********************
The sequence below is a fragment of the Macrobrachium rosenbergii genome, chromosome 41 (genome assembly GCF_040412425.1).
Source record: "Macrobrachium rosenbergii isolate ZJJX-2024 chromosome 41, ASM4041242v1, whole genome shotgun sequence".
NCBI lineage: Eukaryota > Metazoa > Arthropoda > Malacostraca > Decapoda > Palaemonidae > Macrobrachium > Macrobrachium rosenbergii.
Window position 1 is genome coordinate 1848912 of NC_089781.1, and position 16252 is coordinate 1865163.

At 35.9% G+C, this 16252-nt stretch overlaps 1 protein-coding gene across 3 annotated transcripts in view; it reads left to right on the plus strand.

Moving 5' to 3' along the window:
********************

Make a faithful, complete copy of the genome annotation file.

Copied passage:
The sequence below is a fragment of the Macrobrachium rosenbergii genome, chromosome 41 (genome assembly GCF_040412425.1).
Source record: "Macrobrachium rosenbergii isolate ZJJX-2024 chromosome 41, ASM4041242v1, whole genome shotgun sequence".
NCBI lineage: Eukaryota > Metazoa > Arthropoda > Malacostraca > Decapoda > Palaemonidae > Macrobrachium > Macrobrachium rosenbergii.
Window position 1 is genome coordinate 1848912 of NC_089781.1, and position 16252 is coordinate 1865163.

At 35.9% G+C, this 16252-nt stretch overlaps 1 protein-coding gene across 3 annotated transcripts in view; it reads left to right on the plus strand.

Moving 5' to 3' along the window: